New Delhi, May 22 (IANS) Israel and Switzerland have become the latest countries to confirm cases of monkeypox virus, taking the total number of nations to 14.
Israel’s Ministry of Health announced that a man has been confirmed of monkeypox infection, while another is being suspected.
The unidentified man in his 30s had returned from a trip to Western Europe. He was last reported in stable condition but was being kept in quarantine.
“This is a disease, not a pandemic,” tweeted Health Minister Nitzan Horowitz, adding that the Health Ministry is tracking the spread of the disease.
“This is a known disease with — usually — light symptoms that is not similar in any way to the coronavirus,” he added.
The suspected man is 27 years old and had also recently returned from a trip to Western Europe and is currently being tested for monkeypox, Israeli media reported. He is being treated at the Barzilai Medical Center in Ashkelon and is in mild condition.
The Health ministry has called people who returned from abroad and developed fever and a rash to contact their doctor.
A first case was also confirmed in Switzerland in Canton of Bern, the Federal Office of Public Health (FOPH) said in a tweet.
The Canton in a statement said “as far as is known, the affected person came into contact with the virus abroad. The sick person is receiving outpatient treatment and is in isolation at home”.
Earlier, the World Health Organization (WHO) said that at least 92 monkeypox virus cases have been confirmed in 12 countries, including the US, Canada, Australia, UK, Spain, Portugal, Germany, Belgium, France, the Netherlands, Italy and Sweden.
While so far no deaths have been reported, about 28 cases in these countries are potential cases.
The global health agency also warned that the infection is likely to spread to more nations even as it expands surveillance.
The 12 countries are not endemic for monkeypox virus, meaning the virus is not typically found unlike some countries in Central and West Africa.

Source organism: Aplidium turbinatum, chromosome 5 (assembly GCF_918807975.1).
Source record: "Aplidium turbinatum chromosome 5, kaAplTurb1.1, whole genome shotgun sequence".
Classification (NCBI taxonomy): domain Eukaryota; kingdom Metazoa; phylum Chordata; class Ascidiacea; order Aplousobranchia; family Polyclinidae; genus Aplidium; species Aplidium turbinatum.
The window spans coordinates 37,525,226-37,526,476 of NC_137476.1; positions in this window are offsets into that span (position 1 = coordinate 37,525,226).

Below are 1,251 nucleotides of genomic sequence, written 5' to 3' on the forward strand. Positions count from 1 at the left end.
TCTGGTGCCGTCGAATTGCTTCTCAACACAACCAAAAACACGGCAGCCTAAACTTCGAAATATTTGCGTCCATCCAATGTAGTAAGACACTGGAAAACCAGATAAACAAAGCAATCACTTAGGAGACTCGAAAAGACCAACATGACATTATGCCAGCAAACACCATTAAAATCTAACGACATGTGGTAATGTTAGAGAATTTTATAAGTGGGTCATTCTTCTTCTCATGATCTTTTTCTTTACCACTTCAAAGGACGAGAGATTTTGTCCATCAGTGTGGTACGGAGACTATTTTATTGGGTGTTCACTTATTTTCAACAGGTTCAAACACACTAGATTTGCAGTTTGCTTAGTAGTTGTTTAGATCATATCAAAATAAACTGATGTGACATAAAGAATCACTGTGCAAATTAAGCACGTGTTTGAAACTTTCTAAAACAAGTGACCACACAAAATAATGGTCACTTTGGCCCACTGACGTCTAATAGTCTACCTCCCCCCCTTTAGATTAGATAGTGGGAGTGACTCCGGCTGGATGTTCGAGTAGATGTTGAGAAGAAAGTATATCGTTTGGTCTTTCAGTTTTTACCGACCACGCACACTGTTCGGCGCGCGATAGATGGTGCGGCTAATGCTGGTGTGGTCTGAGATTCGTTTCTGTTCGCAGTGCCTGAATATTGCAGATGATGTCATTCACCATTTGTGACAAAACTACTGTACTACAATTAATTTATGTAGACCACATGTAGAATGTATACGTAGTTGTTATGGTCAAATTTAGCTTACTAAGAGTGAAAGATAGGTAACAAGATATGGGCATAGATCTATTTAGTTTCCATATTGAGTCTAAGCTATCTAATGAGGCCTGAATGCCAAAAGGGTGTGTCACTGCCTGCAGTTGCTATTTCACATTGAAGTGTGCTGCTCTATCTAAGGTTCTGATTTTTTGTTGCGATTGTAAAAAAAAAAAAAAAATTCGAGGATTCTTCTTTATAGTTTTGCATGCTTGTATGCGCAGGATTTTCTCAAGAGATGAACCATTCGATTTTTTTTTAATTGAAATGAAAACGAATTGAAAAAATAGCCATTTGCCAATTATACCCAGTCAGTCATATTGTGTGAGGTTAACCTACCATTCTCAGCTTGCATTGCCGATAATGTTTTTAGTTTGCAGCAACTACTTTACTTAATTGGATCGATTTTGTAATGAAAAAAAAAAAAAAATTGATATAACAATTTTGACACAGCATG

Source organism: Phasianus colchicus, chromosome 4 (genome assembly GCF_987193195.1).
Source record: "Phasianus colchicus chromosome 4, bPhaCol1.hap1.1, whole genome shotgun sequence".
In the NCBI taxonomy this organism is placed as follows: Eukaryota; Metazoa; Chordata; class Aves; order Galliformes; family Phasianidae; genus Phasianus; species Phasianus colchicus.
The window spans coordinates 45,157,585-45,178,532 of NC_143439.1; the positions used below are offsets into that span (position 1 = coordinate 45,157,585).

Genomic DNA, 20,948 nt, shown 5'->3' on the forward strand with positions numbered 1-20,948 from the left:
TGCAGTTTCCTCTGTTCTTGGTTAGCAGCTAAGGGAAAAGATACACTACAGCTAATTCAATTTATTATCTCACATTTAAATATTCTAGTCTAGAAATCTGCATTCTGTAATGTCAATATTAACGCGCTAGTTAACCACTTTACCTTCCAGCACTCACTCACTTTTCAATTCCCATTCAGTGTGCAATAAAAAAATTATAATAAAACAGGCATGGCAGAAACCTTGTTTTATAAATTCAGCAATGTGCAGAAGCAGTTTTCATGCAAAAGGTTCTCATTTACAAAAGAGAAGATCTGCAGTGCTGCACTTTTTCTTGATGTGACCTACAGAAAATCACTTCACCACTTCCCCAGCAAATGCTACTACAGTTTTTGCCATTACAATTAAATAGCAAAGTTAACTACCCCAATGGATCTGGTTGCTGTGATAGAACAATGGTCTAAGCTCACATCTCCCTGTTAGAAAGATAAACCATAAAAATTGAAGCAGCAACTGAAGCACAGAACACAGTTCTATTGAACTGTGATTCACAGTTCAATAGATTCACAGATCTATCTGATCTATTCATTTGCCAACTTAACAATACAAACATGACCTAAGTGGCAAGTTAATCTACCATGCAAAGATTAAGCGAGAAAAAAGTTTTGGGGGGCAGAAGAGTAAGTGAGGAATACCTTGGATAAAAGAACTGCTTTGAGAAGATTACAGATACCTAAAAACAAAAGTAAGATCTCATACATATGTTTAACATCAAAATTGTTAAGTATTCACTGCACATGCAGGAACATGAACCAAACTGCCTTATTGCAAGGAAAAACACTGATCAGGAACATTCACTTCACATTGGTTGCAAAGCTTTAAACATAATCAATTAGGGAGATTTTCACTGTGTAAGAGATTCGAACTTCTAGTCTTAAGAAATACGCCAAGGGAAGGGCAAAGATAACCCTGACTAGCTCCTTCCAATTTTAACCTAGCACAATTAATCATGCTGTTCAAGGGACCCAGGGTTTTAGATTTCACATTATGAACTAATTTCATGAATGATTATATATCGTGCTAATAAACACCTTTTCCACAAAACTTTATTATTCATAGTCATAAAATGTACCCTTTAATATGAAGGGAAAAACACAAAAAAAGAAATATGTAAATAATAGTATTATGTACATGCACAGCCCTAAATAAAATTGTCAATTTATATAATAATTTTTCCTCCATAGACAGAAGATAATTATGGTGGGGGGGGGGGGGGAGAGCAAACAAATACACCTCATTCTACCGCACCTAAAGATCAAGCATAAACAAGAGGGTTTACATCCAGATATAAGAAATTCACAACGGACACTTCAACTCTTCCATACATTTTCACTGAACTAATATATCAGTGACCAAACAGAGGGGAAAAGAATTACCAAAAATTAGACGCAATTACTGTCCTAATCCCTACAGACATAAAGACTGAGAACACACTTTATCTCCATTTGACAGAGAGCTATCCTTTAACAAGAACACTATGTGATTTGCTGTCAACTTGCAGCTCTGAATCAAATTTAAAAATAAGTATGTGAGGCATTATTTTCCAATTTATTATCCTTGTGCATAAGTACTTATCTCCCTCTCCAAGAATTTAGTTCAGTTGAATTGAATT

Monkeypox is a rare viral disease that can be transmitted to humans from animals, mainly rodents.
Human-to-human transmission can occur through close contact with respiratory secretions, skin lacerations from an infected person, or recently contaminated items (e.g., bedding).
Transmission by droplet infection usually requires longer personal contact.
The first symptoms of the disease are fever, headache, muscle and back pain and swollen lymph nodes. A rash with blisters or pustules that resemble smallpox develops one to three days after the onset of fever.
The rash usually spreads from the head to the rest of the body. Palms of hands and soles of feet may also be affected.
In the case of a confirmed infection (i.e. after a laboratory test and a doctor’s consultation) with monkeypox, the doctors are currently isolating until the last blisters have turned into crusts.
In contrast to human smallpox, which has been eradicated since 1980, monkeypox is usually much milder; most people recover within several weeks.
Overall, the prognosis can therefore be rated as favourable, although severe courses can also occur in some of those affected.